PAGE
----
Skip to main content

The effects of student coaching in college: An evaluation of a randomized experiment in student mentoring (Bettinger & Baker 2011)

Citation

Bettinger, E., & Baker, R., (2011). The effects of student coaching in college: An evaluation of a randomized experiment in student mentoring. Stanford, CA: Stanford University School of Education.

Highlights

    • The study’s objective was to evaluate the impact of InsideTrack student coaching on students’ persistence in college and degree completion.
    • The study was a randomized controlled trial carried out with 17 different student cohorts from eight participating colleges, universities, and technical schools. For this review, CLEAR distinguished between sites with a 50/50 probability of assignment to coaching and sites with other probabilities of assignment. The authors assessed the program’s impact on retention rates using academic records for all students who participated in the study.
    • The study found that on average, both in sites with a 50/50 probability of assignment and all sites combined, students participating in InsideTrack demonstrated increased persistence compared with control group students receiving only the regular suite of career or academic support services.
    • The quality of causal evidence presented in this report for sites with a 50/50 probability of assignment is high because it was based on a well-implemented randomized controlled trial. This means we are confident that the estimated effects for these sites are attributable to InsideTrack and not to other factors. The quality of causal evidence presented in this report for all sites combined is low because randomization was compromised and the analysis did not include sufficient controls. This means we are not confident that the estimated effects for the full sample are attributable to InsideTrack. Other factors are likely to have contributed.

Intervention Examined

InsideTrack Student Coaching

Features of the Intervention

InsideTrack is an independent provider of voluntary student coaching services for institutions of higher education. InsideTrack matches students to potential coaches, who work to help students prioritize their studies, plan for academic success, and identify and overcome barriers to academic success. A coach typically worked with a student for two semesters, and spent significant time assessing students’ lives outside of school in such areas as personal time commitments, primary caregiving responsibilities, and financial obligations. In addition to regular contact, coaches sometimes had access to course information and students’ performance in their specific courses. This information was used in an algorithm that directed coaches to specific issues to address. The ultimate goal of InsideTrack was to improve college retention and completion.

Each participating institution established its own eligibility criteria for study inclusion independent of the service provider, IndsideTrack. Different institutions restricted eligibility in different ways, some focusing on students in later years of study, some on new entrants, and some on full- or part-time students. Older and nontraditional students were more heavily represented in the study sample than in the institutions’ general student population, with only about 25 percent of participants younger than 23.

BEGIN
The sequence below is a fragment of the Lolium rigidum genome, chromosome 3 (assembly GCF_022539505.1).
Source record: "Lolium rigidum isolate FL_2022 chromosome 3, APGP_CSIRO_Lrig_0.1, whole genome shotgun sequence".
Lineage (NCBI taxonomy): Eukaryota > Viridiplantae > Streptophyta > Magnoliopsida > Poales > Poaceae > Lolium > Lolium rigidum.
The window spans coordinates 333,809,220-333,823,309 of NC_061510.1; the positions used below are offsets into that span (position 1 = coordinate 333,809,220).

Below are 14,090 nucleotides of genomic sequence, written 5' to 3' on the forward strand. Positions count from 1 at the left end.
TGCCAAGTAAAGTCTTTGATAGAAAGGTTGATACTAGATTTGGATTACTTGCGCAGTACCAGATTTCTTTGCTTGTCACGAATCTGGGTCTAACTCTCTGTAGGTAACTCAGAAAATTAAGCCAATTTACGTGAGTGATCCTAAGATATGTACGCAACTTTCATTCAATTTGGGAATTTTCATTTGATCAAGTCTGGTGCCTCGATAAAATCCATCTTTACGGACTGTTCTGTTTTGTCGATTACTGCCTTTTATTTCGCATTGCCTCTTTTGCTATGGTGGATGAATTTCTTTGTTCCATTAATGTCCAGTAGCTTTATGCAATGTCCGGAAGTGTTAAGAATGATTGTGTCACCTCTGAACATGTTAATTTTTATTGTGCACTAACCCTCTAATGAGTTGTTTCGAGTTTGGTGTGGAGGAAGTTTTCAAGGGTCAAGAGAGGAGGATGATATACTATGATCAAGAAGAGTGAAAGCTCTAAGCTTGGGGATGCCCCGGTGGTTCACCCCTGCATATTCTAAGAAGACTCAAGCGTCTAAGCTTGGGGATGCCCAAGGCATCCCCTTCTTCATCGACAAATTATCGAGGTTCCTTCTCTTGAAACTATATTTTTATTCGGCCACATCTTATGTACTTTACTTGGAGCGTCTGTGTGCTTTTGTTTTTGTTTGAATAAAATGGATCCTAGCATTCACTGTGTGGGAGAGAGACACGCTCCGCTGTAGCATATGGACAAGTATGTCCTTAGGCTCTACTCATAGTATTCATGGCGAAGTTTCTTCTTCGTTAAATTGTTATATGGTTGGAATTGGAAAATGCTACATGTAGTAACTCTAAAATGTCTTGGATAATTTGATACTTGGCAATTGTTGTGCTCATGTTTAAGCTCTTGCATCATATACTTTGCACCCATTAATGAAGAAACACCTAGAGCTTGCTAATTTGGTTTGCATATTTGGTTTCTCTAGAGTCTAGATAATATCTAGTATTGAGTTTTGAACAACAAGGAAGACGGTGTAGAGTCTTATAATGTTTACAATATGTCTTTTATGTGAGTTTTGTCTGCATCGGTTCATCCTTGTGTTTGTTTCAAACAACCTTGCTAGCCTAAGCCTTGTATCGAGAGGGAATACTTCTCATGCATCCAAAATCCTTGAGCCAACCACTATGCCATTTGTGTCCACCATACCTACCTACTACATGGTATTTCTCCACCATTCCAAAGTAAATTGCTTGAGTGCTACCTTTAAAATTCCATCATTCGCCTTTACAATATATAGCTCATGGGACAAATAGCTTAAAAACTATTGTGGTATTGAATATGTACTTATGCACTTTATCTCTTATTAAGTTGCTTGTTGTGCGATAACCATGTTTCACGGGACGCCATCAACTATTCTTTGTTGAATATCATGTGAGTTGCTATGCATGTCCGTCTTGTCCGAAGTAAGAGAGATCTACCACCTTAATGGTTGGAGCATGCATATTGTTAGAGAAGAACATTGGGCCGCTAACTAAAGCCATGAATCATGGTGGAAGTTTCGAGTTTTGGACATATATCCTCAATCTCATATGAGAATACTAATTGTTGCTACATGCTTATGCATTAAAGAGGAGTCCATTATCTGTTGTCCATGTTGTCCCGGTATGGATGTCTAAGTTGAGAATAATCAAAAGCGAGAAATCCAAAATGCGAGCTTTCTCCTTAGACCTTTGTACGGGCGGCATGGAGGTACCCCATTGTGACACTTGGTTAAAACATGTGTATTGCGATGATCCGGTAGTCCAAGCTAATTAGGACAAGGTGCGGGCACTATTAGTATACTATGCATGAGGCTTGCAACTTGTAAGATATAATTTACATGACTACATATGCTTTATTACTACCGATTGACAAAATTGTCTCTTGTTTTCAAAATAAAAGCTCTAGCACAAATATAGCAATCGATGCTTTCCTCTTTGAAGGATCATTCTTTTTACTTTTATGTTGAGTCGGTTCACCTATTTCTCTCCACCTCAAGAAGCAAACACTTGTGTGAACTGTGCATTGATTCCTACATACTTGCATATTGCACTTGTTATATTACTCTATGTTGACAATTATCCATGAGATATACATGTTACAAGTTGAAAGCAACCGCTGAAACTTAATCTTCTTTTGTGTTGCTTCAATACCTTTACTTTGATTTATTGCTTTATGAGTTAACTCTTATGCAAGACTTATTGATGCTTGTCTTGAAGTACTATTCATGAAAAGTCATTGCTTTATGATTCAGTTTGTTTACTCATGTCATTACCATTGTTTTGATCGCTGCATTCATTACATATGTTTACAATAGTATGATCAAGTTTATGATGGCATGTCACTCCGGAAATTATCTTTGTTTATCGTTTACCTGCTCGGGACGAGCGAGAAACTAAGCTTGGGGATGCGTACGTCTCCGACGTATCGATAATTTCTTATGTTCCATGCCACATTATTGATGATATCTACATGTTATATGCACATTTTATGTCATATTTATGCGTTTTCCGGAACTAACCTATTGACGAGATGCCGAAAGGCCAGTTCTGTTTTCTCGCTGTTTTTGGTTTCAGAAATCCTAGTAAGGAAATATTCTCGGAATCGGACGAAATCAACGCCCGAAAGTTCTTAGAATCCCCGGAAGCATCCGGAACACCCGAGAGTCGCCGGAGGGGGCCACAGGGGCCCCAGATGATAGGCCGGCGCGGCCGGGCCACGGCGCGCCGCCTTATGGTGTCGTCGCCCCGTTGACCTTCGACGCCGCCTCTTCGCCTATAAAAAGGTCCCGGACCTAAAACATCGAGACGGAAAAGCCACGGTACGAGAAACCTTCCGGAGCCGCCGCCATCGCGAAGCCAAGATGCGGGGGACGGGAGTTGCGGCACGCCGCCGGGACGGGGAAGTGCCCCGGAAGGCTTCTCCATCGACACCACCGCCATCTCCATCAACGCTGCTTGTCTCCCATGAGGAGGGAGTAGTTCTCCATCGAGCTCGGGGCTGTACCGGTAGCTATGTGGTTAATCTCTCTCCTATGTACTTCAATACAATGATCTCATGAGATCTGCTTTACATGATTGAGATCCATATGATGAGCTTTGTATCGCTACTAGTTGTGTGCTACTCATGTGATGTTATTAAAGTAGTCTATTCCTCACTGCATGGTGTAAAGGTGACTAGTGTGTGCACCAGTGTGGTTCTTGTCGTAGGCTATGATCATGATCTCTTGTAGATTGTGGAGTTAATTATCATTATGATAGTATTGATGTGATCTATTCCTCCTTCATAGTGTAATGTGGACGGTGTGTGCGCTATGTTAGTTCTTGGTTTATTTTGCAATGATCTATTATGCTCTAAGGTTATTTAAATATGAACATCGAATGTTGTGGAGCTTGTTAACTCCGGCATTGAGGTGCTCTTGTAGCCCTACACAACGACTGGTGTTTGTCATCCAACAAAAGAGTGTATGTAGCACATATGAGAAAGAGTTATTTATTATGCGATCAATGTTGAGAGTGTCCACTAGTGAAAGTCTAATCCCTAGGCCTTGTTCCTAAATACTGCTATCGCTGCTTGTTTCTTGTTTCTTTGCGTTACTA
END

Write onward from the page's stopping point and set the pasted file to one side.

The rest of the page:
Features of the Study

Across eight universities, 13,555 students were randomly assigned to the treatment or control groups and considered in the reported analysis. The authors conducted regression analyses controlling for gender, age, high school grade point average, American College Test scores, Scholastic Assessment Test scores, residential location, Pell grant status, merit scholarship status, remediation in math or English, and school type.

Findings

    • The study found that, on average among students in sites with a 50/50 probability of assignment, InsideTrack significantly increased persistence in college after 6, 12, and 18 months by 4, 5, and 7 percentage points, respectively.
    • There was no statistically significant effect on degree completion.

Considerations for Interpreting the Findings

Although the study was designed and implemented as a randomized controlled trial, the authors reassigned some students in sites with non-50/50 probabilities of assignment, jeopardizing the study design. Even though the authors reassigned very few students and did so to improve balance on observable characteristics between the treatment and control groups, CLEAR considers studies with any post-random assignment manipulation of the research groups as nonexperimental designs. Because the authors neither established baseline equivalence nor controlled for all relevant background characteristics in their analysis, these sites receive a low evidence rating.

Across sites, the study reported only intent-to-treat findings, which can be interpreted as the impact of being offered the treatment. Participation was optional, so assignment to coaching did not guarantee participation. As a result, the program’s impact on students who actually participated might be higher than the study’s estimates.

Causal Evidence Rating

The quality of causal evidence presented in this report for sites with a 50/50 probability of assignment is high because it was based on a well-implemented randomized controlled trial. This means we are confident that the estimated effects for these sites are attributable to InsideTrack and not to other factors. The quality of causal evidence presented in this report for all sites combined is low because randomization was compromised and the analysis did not include sufficient controls. This means we are not confident that the estimated effects for the full sample are attributable to InsideTrack. Other factors are likely to have contributed.

Reviewed by CLEAR

March 2016